Motorola has taken a break from fashion phones and built a Blackberry-squashing e-mailer – does the Q have the X factor?
We’re used to seeing Motorola churn out fashion phones like the KRZR and reworked V3s; handsets which are easy on the eye but don’t back up their snazzy looks with much substance. The Q is here for a different reason – it’s meant to be a crisp business tool, crammed with e-mail functionality, web browsing and document editing capabilities.
Here’s the first problem, though: aiming for this part of the market drops Motorola’s device slap-bang in the middle of territory firmly dominated by RIM’s Blackberry range. Like the new 8300 Curve, the Q wades into battle packing a full QWERTY keyboard, a 2MP camera and a tune-tastic media player – but it’ll take more than this to win over the Blackberry faithful.
The most common complaint of Motorola handsets is their unintuitive operating system. The Q, however, zips along running Windows Mobile 6.0 and is preloaded with support for push e-mail through Microsoft Exchange servers and via a Windows Live Hotmail account.
When it comes to banging out e-mails and text messages, the keyboard really comes into its own; the curved layout and the bevelled keys make for accurate thumb-tapping and each key press feels positive. There are extra buttons on the side of the device for scrolling and volume control, but we wondered if perhaps Motorola would have been better off going for a more traditional scrollwheel.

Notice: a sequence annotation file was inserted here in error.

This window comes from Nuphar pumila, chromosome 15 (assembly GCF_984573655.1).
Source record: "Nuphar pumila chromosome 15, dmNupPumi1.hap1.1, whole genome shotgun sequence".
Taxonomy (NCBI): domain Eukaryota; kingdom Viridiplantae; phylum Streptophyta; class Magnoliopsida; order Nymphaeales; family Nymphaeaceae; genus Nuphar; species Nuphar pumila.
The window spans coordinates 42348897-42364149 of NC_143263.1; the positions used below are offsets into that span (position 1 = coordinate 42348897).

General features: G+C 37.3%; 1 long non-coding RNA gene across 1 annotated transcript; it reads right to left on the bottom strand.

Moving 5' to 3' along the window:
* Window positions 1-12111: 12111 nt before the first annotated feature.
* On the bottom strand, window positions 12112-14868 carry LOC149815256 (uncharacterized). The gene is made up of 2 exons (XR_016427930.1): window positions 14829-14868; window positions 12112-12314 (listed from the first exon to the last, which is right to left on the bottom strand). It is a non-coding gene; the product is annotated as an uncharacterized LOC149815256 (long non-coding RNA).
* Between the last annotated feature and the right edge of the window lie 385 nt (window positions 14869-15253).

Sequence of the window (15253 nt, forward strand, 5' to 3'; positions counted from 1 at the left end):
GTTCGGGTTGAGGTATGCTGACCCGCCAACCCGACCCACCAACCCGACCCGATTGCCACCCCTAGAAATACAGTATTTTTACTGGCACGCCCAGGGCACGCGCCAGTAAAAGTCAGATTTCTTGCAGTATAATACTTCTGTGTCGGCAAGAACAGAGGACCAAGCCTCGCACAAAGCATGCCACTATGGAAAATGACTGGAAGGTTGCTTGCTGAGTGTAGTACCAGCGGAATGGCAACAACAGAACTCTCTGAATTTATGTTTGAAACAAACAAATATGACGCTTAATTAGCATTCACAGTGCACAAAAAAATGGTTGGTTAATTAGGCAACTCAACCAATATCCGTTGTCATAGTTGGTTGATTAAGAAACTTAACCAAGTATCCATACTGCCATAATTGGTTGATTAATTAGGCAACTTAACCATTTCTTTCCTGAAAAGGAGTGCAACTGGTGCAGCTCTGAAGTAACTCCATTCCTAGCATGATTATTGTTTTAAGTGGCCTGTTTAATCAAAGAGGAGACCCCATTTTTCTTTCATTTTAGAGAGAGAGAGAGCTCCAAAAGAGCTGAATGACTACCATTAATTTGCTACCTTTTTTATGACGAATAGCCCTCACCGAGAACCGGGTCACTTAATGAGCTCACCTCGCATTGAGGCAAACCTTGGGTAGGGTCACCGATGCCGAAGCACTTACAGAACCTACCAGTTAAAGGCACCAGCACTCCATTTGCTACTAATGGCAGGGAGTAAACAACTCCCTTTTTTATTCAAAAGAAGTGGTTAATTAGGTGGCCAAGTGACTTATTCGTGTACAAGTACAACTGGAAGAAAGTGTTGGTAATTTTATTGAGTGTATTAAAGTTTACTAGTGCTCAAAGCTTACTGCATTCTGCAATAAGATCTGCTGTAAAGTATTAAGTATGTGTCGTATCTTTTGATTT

The lack of Wi-Fi is a bit restrictive, although there is 3G on board for web surfing. Our tests using HSDPA (3.5G) also Windowresulted in very quick transfer times, but the lack of UK coverage will be limiting factor.
The Q is a fair whack larger than the competition and at 134g it feels like a bit of a bruiser. Its relative thinness means that the device is just about pocketable, but large hands are needed to hold it comfortably.
Given the sizeable dimensions, we can’t help but wish that the screen was a bit larger; its resolution is good, though, and colours are pleasingly vibrant. It also boasts light-sensing technology that optimises the brightness depending on ambient light and makes reading the display easier in extreme conditions.
Multimedia cravers are catered for too - the snapper produces reasonable images, aided by the bright LED flash. Windows Media Player handles music and video up to 30fps, and the Q supports A2DP so stylish auditory enjoyment using Bluetooth headphones is on the cards.
It may not have the prestige of the RIM devices, but the Motorola Q is no gooseberry - instead it represents a fine compromise between corporate productivity and multimedia merriment.
Motorola Q 9 review
A cracking e-mailer and smartphone for all seasons. If only it were slightly smaller…